While Canada shares America’s frontier history, the U.S. and its northern neighbor long ago went separate ways when it came to guns, partly because the settlement of Canadian territory was more “managed,” with mounties establishing order and trust in government, Blake Brown, author of Arming and Disarming: A History of Gun Control in Canada, said in 2016. Some Canadians in the late 19th century “voiced support for an individual right to bear arms, but that strain within Canadian thinking dropped away,” Brown said. “[Later in the century] you started to have Canadians who identified gun rights as a difference between Canadians and Americans and created a cultural view of thought that, somehow, we’re different than Americans in terms of firearms.”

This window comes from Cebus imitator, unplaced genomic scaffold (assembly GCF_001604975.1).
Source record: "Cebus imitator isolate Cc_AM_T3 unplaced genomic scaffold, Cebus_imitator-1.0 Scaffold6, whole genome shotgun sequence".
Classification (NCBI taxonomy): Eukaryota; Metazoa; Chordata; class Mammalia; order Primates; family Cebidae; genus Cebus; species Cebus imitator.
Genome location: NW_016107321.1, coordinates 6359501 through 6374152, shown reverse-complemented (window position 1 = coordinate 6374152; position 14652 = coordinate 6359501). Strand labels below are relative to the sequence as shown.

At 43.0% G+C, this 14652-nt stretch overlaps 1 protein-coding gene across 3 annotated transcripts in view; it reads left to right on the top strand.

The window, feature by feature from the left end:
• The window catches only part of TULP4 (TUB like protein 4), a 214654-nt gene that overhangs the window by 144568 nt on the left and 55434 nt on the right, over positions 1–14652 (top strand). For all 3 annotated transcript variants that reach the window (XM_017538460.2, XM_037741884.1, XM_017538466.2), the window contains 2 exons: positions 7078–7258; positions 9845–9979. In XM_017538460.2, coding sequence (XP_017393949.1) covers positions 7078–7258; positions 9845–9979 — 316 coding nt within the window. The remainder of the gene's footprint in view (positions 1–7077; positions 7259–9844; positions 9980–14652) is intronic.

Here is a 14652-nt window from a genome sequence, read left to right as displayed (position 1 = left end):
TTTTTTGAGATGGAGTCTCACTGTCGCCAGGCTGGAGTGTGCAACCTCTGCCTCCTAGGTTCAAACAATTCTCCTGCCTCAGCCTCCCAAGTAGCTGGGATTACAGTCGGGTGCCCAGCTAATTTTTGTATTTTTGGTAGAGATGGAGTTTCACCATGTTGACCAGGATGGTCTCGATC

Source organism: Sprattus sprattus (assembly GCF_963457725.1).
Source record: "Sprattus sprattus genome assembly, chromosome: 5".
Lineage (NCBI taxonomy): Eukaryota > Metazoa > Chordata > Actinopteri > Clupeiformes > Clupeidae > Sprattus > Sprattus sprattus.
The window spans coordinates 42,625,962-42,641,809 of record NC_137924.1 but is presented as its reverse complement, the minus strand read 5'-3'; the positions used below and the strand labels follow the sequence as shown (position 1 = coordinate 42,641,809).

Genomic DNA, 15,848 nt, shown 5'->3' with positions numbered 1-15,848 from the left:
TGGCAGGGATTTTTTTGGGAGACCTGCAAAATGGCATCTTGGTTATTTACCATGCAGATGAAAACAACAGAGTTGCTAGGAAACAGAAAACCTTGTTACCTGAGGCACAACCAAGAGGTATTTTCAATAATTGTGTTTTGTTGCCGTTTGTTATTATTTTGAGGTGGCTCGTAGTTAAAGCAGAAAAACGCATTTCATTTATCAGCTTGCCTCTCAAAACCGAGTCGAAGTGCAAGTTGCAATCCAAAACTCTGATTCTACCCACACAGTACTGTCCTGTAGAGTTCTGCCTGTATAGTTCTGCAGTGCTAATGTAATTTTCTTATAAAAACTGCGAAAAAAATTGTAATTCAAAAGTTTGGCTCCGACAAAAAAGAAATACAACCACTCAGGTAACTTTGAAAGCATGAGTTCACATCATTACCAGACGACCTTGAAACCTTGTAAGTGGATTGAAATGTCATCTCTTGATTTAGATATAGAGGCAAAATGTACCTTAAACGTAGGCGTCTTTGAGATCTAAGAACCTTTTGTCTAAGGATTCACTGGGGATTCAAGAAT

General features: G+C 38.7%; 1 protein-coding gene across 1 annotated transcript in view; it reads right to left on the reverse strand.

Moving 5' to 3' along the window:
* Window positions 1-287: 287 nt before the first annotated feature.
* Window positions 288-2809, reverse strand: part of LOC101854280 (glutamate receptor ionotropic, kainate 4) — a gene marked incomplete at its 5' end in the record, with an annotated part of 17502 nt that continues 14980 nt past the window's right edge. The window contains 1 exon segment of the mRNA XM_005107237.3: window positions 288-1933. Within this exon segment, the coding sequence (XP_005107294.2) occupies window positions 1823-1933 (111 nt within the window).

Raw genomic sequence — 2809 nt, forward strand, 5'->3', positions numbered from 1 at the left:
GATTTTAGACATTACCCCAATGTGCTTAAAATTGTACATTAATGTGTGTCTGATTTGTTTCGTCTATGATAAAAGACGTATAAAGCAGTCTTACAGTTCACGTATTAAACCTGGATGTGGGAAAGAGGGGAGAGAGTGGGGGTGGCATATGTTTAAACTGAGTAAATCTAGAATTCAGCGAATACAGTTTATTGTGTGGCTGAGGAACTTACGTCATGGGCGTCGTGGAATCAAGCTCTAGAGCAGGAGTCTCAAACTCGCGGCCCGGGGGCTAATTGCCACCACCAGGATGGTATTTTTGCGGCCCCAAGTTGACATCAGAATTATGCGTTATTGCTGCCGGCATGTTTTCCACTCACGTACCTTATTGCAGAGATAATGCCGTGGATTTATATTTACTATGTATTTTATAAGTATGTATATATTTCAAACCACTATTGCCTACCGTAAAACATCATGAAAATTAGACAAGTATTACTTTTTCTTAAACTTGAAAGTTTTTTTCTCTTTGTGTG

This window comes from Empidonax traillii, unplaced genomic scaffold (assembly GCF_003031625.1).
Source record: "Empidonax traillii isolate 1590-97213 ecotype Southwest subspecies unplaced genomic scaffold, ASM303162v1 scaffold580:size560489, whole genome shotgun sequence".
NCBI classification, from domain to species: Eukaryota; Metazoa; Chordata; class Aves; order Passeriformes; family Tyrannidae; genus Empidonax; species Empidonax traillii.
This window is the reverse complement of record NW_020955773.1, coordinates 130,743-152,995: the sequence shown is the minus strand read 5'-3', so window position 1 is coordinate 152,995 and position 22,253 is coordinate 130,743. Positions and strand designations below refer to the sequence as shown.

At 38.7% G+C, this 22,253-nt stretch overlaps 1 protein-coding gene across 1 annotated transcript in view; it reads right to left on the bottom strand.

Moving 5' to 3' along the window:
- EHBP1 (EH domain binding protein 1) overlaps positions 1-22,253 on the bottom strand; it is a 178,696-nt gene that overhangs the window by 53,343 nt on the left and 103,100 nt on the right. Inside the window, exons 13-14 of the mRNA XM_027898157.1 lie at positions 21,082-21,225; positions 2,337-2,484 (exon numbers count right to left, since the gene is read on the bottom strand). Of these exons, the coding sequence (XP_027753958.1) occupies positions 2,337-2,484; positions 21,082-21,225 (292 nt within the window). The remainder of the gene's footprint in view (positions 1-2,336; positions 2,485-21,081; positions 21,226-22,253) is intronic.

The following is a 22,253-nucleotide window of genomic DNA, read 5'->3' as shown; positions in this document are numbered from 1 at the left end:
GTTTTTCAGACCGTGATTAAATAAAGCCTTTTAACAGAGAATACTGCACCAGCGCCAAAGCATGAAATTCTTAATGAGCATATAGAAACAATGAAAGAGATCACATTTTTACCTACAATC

Yemen is one of the only countries in the world where firearms—including machine guns—can be purchased without restriction. A historically weak central government—currently engaged in a civil war—has never exercised much control beyond a handful of population centers.
Guns have also formed a currency of sorts in Yemen, since the British began buying allegiance from tribal leaders with large shipments of weapons in the 1950s, Clive Jones, deputy head of the School of Government and International Affairs at Durham University in the United Kingdom, said in 2016. That tradition continues today, with former President of Yemen Ali Abdullah Saleh purchasing loyalty with gun shipments. As a result, firearms have become all but ubiquitous. “It’s very rare certainly as you go to rural parts of Yemen that you would see a male not carrying some form of weapon,” Jones said.